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10 Aug 2016
10 Aug 2016
ActiveRecord is the Object-Relational Mapping (ORM) that comes out-of-the-box with Rails. It plays the role of Model in the MVC architecture employed by Rails.
There is a vulnerability when ActiveRecord is used in conjunction with JSON parameter parsing.
Due to the way ActiveRecord interprets parameters in combination with the way that JSON parameters are parsed, it is possible for an attacker to issue unexpected database queries with
IS NULL or empty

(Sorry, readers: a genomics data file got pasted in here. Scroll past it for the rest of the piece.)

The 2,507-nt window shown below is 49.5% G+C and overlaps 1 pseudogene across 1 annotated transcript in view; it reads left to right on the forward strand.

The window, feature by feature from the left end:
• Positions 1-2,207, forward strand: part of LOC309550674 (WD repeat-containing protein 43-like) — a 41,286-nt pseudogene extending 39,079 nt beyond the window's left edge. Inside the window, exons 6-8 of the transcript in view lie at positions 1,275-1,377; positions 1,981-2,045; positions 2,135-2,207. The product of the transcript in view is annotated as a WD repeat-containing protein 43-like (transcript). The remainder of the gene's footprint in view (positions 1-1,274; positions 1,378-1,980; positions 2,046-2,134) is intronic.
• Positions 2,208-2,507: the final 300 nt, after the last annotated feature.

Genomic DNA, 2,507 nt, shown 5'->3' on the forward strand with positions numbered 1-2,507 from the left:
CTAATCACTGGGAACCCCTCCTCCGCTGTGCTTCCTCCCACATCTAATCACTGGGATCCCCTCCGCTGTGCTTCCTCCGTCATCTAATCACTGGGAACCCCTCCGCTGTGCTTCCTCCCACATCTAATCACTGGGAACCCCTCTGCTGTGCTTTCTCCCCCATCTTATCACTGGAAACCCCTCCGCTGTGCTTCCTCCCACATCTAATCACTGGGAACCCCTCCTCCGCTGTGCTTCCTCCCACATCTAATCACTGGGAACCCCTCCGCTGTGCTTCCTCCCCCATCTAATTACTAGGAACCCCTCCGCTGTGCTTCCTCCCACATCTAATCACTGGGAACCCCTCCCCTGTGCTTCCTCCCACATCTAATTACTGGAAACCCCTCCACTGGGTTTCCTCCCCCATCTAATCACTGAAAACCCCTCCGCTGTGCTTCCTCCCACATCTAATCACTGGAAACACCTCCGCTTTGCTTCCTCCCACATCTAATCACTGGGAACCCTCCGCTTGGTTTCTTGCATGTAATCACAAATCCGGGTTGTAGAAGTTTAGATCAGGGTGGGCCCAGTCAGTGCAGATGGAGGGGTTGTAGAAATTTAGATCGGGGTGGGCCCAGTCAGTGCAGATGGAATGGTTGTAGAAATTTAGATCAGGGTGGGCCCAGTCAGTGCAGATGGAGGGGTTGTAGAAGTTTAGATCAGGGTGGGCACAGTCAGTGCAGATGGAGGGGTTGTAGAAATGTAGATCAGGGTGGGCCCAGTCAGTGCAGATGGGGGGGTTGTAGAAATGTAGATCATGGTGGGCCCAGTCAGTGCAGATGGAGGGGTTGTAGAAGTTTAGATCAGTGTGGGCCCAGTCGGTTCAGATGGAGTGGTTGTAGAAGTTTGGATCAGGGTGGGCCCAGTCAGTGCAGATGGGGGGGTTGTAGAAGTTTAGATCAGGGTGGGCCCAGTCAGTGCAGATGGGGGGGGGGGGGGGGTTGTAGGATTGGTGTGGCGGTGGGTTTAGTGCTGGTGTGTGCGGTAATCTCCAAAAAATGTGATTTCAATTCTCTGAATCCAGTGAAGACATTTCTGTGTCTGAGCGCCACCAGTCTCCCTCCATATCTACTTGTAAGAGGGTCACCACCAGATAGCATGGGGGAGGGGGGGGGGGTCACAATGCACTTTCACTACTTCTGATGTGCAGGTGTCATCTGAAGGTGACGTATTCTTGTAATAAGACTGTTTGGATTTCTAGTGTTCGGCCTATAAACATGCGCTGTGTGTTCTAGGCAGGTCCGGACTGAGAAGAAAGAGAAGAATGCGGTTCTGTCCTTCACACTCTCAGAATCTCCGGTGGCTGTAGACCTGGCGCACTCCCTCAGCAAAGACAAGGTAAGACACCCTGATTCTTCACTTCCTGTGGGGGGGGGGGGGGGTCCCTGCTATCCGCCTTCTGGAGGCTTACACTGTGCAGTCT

WHERE clauses. This issue does not let an attacker insert arbitrary values into an SQL query, however they can cause the query to check for
NULL or eliminate a
WHERE clause when most users wouldn't expect it.
For example, a system has password reset with token functionality:
unless params[:token].nil? user = User.find_by_token(params[:token]) user.reset_password! end
An attacker can craft a request such that
params[:token] will return
[nil] value will bypass the test for nil, but will still add an
IN ('xyz', NULL) clause to the SQL query.
Similarly, an attacker can craft a request such that
params[:token] will return an empty hash. An empty hash will eliminate the WHERE clause of the query, but can bypass the
Note that this impacts not only dynamic finders (
find_by_*) but also relations (
User.where(:name => params[:name])).